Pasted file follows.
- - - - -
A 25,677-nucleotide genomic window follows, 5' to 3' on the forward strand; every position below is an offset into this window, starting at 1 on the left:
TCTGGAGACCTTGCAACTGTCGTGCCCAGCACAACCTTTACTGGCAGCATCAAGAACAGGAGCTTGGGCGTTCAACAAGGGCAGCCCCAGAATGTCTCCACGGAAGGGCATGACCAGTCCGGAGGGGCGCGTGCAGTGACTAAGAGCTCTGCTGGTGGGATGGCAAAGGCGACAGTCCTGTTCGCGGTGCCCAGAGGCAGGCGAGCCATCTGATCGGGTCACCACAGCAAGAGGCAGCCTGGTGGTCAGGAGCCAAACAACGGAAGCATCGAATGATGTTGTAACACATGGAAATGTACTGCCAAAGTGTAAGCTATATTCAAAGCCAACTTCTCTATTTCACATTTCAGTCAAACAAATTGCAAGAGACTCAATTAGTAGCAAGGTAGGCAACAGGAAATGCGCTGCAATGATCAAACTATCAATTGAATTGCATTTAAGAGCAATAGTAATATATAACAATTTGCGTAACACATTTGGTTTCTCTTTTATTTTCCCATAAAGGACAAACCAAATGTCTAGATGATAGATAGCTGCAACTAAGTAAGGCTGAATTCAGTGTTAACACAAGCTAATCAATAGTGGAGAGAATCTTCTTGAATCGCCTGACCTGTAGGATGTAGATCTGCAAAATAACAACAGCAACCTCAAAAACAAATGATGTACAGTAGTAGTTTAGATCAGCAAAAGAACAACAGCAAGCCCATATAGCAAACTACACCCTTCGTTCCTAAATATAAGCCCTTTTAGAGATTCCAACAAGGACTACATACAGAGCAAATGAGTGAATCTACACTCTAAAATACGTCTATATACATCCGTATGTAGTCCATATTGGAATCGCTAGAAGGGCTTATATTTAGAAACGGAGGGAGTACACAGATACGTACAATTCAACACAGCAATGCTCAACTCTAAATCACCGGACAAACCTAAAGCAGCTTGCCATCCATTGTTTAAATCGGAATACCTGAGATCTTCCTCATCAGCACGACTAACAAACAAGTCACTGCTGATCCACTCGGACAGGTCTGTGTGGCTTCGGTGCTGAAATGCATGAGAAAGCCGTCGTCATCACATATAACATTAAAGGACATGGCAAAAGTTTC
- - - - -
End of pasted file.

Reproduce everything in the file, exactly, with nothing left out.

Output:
A 25,677-nucleotide genomic window follows, 5' to 3' on the forward strand; every position below is an offset into this window, starting at 1 on the left:
TCTGGAGACCTTGCAACTGTCGTGCCCAGCACAACCTTTACTGGCAGCATCAAGAACAGGAGCTTGGGCGTTCAACAAGGGCAGCCCCAGAATGTCTCCACGGAAGGGCATGACCAGTCCGGAGGGGCGCGTGCAGTGACTAAGAGCTCTGCTGGTGGGATGGCAAAGGCGACAGTCCTGTTCGCGGTGCCCAGAGGCAGGCGAGCCATCTGATCGGGTCACCACAGCAAGAGGCAGCCTGGTGGTCAGGAGCCAAACAACGGAAGCATCGAATGATGTTGTAACACATGGAAATGTACTGCCAAAGTGTAAGCTATATTCAAAGCCAACTTCTCTATTTCACATTTCAGTCAAACAAATTGCAAGAGACTCAATTAGTAGCAAGGTAGGCAACAGGAAATGCGCTGCAATGATCAAACTATCAATTGAATTGCATTTAAGAGCAATAGTAATATATAACAATTTGCGTAACACATTTGGTTTCTCTTTTATTTTCCCATAAAGGACAAACCAAATGTCTAGATGATAGATAGCTGCAACTAAGTAAGGCTGAATTCAGTGTTAACACAAGCTAATCAATAGTGGAGAGAATCTTCTTGAATCGCCTGACCTGTAGGATGTAGATCTGCAAAATAACAACAGCAACCTCAAAAACAAATGATGTACAGTAGTAGTTTAGATCAGCAAAAGAACAACAGCAAGCCCATATAGCAAACTACACCCTTCGTTCCTAAATATAAGCCCTTTTAGAGATTCCAACAAGGACTACATACAGAGCAAATGAGTGAATCTACACTCTAAAATACGTCTATATACATCCGTATGTAGTCCATATTGGAATCGCTAGAAGGGCTTATATTTAGAAACGGAGGGAGTACACAGATACGTACAATTCAACACAGCAATGCTCAACTCTAAATCACCGGACAAACCTAAAGCAGCTTGCCATCCATTGTTTAAATCGGAATACCTGAGATCTTCCTCATCAGCACGACTAACAAACAAGTCACTGCTGATCCACTCGGACAGGTCTGTGTGGCTTCGGTGCTGAAATGCATGAGAAAGCCGTCGTCATCACATATAACATTAAAGGACATGGCAAAAGTTTC